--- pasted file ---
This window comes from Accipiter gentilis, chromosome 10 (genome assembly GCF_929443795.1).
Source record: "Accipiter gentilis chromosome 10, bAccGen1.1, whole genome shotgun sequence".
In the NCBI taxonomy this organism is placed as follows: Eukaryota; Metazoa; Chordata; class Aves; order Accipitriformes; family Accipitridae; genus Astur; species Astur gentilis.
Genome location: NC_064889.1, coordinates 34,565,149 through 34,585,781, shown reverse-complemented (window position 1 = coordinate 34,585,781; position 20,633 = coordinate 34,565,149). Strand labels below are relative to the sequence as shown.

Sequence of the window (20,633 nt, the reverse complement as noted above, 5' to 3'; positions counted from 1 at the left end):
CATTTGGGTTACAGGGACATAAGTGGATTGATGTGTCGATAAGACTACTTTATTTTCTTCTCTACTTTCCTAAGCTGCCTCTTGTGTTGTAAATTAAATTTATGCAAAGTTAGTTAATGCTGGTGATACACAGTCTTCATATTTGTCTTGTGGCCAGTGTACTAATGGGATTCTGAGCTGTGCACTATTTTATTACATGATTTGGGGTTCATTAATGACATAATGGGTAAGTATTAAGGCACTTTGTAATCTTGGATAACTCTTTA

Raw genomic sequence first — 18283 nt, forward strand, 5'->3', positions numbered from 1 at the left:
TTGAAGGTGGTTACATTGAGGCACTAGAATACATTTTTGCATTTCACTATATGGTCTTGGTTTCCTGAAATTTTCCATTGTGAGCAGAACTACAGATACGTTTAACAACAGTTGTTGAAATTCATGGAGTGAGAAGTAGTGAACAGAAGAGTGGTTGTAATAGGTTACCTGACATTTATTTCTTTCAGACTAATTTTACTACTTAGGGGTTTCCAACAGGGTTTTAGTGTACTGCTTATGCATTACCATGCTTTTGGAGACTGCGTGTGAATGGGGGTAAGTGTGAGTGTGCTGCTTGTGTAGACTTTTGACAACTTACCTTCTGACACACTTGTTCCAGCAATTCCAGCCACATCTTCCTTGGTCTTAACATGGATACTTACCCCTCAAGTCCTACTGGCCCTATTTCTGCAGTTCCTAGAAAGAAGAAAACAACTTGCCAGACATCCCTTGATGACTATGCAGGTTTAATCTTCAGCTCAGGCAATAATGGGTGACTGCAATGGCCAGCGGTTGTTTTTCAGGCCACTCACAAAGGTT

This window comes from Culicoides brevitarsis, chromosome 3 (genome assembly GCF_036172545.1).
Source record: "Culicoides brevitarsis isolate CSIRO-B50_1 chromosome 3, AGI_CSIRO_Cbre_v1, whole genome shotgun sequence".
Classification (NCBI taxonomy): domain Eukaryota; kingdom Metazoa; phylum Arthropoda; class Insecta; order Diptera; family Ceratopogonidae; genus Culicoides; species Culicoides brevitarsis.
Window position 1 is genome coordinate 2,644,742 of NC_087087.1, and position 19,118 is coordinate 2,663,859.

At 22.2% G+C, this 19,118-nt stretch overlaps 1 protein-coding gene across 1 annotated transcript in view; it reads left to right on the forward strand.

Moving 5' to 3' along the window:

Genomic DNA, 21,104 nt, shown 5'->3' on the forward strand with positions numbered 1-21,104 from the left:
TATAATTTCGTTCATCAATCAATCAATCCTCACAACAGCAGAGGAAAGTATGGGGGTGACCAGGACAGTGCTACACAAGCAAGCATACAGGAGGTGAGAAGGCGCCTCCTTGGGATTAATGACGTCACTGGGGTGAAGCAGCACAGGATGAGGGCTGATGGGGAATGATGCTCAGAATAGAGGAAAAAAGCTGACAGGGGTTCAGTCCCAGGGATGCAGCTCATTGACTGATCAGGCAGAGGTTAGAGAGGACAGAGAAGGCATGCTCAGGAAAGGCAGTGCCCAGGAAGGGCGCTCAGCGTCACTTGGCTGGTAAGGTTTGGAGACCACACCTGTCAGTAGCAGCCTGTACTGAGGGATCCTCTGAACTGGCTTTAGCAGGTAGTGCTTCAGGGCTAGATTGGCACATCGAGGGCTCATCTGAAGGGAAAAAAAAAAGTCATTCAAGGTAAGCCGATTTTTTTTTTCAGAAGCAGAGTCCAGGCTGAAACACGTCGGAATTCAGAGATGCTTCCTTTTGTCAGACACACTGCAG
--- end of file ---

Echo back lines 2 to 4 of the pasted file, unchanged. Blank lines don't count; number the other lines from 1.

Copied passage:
Source record: "Accipiter gentilis chromosome 10, bAccGen1.1, whole genome shotgun sequence".
In the NCBI taxonomy this organism is placed as follows: Eukaryota; Metazoa; Chordata; class Aves; order Accipitriformes; family Accipitridae; genus Astur; species Astur gentilis.
Genome location: NC_064889.1, coordinates 34,565,149 through 34,585,781, shown reverse-complemented (window position 1 = coordinate 34,585,781; position 20,633 = coordinate 34,565,149). Strand labels below are relative to the sequence as shown.